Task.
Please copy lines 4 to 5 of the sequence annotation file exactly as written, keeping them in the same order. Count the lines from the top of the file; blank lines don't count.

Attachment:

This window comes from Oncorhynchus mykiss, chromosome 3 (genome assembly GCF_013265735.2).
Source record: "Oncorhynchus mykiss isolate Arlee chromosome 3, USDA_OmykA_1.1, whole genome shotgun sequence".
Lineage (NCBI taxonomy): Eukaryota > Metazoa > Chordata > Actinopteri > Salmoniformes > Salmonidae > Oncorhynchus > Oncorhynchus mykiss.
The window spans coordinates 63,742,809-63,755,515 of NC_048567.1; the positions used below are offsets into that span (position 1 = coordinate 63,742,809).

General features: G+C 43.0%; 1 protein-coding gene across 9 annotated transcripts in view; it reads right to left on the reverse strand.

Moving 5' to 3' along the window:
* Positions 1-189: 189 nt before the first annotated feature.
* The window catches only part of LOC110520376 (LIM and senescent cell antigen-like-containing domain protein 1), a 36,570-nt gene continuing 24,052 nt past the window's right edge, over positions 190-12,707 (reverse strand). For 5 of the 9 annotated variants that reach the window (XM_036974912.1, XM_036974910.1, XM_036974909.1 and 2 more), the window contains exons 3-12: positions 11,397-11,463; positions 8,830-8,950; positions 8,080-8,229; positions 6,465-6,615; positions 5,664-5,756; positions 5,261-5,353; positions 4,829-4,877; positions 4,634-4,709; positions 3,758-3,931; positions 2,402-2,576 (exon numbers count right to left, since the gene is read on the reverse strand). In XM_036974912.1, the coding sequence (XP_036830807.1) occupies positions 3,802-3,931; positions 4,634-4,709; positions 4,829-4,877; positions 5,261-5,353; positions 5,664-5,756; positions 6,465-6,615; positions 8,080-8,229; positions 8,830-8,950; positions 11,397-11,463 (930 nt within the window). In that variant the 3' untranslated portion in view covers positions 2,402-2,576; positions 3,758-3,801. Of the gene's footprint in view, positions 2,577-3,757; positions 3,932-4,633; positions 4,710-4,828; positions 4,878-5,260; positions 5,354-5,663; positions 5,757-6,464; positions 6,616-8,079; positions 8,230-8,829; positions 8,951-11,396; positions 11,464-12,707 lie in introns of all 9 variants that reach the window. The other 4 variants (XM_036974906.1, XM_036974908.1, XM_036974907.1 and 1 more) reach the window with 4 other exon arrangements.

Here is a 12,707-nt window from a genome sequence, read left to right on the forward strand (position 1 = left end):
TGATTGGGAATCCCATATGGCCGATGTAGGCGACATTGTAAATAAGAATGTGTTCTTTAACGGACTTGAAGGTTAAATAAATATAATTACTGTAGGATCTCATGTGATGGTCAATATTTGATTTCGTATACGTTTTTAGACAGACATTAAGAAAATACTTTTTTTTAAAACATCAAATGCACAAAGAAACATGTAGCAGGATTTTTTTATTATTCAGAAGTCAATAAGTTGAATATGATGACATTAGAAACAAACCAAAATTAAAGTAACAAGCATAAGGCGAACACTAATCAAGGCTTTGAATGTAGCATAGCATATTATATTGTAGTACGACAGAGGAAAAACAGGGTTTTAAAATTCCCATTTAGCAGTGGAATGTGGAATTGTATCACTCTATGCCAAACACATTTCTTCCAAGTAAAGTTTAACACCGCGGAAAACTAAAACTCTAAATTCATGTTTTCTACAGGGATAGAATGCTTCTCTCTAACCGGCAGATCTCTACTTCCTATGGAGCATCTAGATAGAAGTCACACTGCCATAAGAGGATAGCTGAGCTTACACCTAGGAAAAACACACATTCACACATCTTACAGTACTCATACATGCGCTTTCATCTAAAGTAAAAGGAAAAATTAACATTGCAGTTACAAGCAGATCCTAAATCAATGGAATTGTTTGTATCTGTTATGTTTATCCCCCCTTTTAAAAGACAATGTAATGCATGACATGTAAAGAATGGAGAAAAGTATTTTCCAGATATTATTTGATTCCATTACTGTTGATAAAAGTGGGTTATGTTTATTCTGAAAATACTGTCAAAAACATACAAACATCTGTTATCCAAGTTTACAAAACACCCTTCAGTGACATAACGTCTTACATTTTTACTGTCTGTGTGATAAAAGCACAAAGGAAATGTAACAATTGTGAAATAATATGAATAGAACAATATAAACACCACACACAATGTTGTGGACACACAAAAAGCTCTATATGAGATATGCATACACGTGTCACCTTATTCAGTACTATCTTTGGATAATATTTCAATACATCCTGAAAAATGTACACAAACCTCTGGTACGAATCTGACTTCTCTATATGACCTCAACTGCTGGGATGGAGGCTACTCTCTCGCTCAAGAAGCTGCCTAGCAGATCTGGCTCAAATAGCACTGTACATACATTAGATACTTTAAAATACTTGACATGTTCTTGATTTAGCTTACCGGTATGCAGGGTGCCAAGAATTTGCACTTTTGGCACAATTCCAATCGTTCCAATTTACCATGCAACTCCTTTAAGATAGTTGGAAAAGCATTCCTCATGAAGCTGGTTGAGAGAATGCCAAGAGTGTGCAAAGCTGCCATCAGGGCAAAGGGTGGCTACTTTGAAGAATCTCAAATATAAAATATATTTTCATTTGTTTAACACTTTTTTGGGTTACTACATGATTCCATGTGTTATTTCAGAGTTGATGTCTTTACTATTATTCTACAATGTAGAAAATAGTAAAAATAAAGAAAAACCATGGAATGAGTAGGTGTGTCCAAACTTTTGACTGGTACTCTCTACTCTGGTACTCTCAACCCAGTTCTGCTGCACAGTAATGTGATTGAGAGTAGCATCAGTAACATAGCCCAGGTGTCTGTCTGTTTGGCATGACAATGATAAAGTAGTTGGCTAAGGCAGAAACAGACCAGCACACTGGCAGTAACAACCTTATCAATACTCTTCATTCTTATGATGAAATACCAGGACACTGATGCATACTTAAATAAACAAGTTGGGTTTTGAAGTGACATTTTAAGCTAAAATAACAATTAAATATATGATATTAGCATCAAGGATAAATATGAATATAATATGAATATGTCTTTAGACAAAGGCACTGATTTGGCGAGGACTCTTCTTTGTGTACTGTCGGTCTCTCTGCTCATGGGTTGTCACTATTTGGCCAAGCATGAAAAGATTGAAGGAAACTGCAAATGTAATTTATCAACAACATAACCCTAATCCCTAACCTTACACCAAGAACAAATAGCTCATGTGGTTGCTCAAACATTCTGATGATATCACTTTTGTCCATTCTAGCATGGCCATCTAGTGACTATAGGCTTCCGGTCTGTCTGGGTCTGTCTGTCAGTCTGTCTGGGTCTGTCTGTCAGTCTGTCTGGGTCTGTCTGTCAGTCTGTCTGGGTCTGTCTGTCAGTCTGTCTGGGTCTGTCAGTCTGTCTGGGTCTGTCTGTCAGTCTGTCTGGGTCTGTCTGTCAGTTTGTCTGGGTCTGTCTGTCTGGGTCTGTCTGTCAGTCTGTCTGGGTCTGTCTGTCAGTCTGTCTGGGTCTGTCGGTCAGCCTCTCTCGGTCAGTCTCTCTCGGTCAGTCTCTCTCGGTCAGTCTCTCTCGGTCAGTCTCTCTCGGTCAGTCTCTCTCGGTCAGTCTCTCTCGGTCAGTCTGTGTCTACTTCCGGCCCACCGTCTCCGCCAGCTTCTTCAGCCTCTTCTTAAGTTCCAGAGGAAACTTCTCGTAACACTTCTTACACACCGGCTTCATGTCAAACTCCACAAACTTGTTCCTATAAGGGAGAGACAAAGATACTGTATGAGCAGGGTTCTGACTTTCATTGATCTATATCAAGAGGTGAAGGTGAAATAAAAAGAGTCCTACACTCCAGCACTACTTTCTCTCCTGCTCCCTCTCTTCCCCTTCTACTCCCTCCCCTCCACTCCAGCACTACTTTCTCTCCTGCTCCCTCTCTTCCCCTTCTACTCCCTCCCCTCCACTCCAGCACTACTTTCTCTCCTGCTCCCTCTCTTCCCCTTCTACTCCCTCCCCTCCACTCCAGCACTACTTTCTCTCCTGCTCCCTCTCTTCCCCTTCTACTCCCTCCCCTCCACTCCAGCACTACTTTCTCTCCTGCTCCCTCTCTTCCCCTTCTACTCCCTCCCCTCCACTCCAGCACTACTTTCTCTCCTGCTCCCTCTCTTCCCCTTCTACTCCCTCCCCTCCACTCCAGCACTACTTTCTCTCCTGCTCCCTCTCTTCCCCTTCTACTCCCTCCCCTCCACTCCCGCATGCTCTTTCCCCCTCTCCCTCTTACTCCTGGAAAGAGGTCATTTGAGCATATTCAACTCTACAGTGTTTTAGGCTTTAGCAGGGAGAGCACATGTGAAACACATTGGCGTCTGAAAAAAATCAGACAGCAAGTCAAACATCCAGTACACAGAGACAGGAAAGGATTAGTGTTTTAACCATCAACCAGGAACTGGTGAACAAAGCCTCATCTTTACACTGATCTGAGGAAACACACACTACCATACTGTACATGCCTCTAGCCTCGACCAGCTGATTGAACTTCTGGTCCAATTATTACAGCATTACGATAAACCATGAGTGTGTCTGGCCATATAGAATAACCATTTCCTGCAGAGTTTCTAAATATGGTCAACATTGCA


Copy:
The window spans coordinates 63,742,809-63,755,515 of NC_048567.1; the positions used below are offsets into that span (position 1 = coordinate 63,742,809).

General features: G+C 43.0%; 1 protein-coding gene across 9 annotated transcripts in view; it reads right to left on the reverse strand.